Of course, one would think, were you planning to write an article condemning the DA for building the Cape Town Stadium, the first thing you would do is check they commissioned it.

I wonder, how would that thought process have unfolded?

Well, a good place to start would have been to look at the decision to host a World Cup in the first place. The winning bid was announced on 15 May 2004 – a bid made by the national, ANC-run government, on the basis that the cities proposed would build the required stadia, so presumably some culpability there. Then, you would look for the announcement of new Cape Town Stadium. A quick Google search reveals this press release from the City of Town in February 2006, which states: “Premier Ebrahim Rasool and Cape Town’s Executive Mayor Nomaindia Mfeketo are to announce development plans for the Green Point Common and the 2010 soccer stadium at a media conference,” before noting, “all three spheres of government will be represented with Minister Essop Pahad from the President’s Office also attending”. Here is a detailed story on that particular announcement, setting it all out. Between those two simple checks, you would have all the facts. And from there you could proceed to make your case.

However, it seems to have been a thought process Gibbons decided to pass on. Better things to do no doubt. Nevertheless, an important one, wouldn’t you say?

As a result, well, all his vitriol – “the same DA that is forever gaaning aan about the ANC’s profligacy, about the ANC’s inability to balance the books, about the ANC’s fingers in the till, about the ANC’s general ineptitude and incompetence…” – seems a little silly now, doesn’t it?

When the DA came into power in Cape Town (on 15 March 2006, again, Chris, Google very handy with these sorts of basic facts) the DA inherited host city status and the decision to build a new stadium. Now, as it so happens, the DA proceeded to support that call, with a wide range of very public reservations about cost and location, not to mention many reservations expressed to FIFA and the national government about the stadium’s viability post World Cup. Nevertheless, they insisted. It was, how do you say, ‘hard’. (By the way, Chris, we missed your submission at the time. If you could just send that through with the quote I referred to above.) In fact, we missed any planning proposals from the media at large. Aren’t they also ‘gaaning aan’ about the ANC’s incompetence all the time? I mean surely Gibbons wasn’t just criticising for the sake of criticising, was he? (Or, as you say in your article, Chris, “…shout[ing] from the sidelines, where comments are cheap, the ref is always blind and where everyone knows the coach made the wrong choice – and which choice he or she should have made”.) No doubt he made a proposal at the time, didn’t he? A positive, proactive contribution? A viable alternative? After all, it’s ‘easy’.

Oh, never mind. Of course he didn’t. He’s just doing the very thing he is so incensed about.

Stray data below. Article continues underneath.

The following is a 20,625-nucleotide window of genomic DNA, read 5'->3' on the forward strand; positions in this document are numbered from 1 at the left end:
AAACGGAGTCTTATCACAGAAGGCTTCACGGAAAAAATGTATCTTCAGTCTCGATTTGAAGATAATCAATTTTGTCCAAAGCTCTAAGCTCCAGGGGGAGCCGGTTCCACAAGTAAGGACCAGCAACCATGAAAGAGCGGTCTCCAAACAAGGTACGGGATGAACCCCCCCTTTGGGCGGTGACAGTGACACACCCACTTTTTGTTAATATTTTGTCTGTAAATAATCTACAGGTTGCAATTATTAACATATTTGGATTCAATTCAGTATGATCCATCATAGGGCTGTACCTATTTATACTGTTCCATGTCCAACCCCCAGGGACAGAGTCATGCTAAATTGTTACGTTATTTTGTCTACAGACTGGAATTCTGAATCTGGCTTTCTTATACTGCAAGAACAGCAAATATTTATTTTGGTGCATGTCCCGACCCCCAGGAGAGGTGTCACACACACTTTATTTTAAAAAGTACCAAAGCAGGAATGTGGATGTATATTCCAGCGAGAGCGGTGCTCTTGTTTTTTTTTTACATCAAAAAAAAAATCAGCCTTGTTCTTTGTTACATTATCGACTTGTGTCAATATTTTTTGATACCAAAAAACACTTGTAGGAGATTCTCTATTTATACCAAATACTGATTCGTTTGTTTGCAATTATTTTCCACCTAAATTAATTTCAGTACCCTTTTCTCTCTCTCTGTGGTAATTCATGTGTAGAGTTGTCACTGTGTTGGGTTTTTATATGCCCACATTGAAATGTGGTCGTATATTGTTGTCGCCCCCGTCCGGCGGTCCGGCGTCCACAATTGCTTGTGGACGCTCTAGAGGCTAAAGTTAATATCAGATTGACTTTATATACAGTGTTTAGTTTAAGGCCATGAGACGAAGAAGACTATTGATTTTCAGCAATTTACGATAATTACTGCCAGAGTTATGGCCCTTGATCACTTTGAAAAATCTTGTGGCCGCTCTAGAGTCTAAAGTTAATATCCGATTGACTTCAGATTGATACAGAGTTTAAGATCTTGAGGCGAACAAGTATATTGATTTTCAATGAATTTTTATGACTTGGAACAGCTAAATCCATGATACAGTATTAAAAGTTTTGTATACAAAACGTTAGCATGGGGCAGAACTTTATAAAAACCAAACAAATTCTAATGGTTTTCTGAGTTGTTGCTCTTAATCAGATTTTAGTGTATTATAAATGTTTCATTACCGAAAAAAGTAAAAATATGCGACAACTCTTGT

On the potholes. I am sure Gibbons has a problem. A legitimate one. I am sure too, in many other places where the DA governs, there are problems. The DA is not perfect. It makes mistakes. It suffers the same problems (a lack of money and capacity) that ANC governments suffer and, like the ANC, it faces a series of challenges that are substantial. It would be helpful if Gibbons identified the municipality in which he lives, in order that the problem might be directly addressed (and, if there is an explanation, that it might be sought out – different spheres of government are responsible for different roads and it is difficult to say in abstract who, exactly, is responsible for the abstract roads to which he refers). However, I will say this, it’s just not fair, on the basis of that fact, to say the DA is the same as the ANC. Rationality, reasonableness and, well, the evidence says otherwise.

There is a reason why the ANC has stopped producing the UHABS reports – on water and sanitation delivery – it’s because DA-run municipalities consistently come out on top. There is a reason why the Western Cape Office of the Premier scores top in reports by the Public Service Commission, why the top six councils in the Municipal Productivity Index are all DA-run and why the Auditor-General consistently finds Cape Town to be the best financially managed metro in the country – because the DA is not the ANC.

As I said at the outset, and without dismissing the potholes, it is just wrongheaded to extrapolate from that some general sweeping statement about the DA. It’s not credible. It’s also devious. If one could make that case, using a wide range of information, there would be more weight to it, but the evidence says the contrary and its just plain bad journalism to pretend otherwise. It can be onerous to produce a regular column, but if you have nothing to say, making stuff up isn’t a viable solution.

Finally, it all makes for good reading I am sure, to rain down with furious anger (apologies to Tarantino) on the DA for a series of ostensible blunders. But, if you are going to do that, you have to get your facts right, in the first instance, and not over extend yourself, in the second. If you don’t, all you will achieve is more damage to your own reputation than to the reputation of your target.

Chris Gibbons says a lot of sensible things, this wasn’t one of them.

To follow Inside Politics by e-mail simply go to the bottom of the page and fill in your address. When you confirm it, you will receive an e-mail the moment any new post is loaded to the site.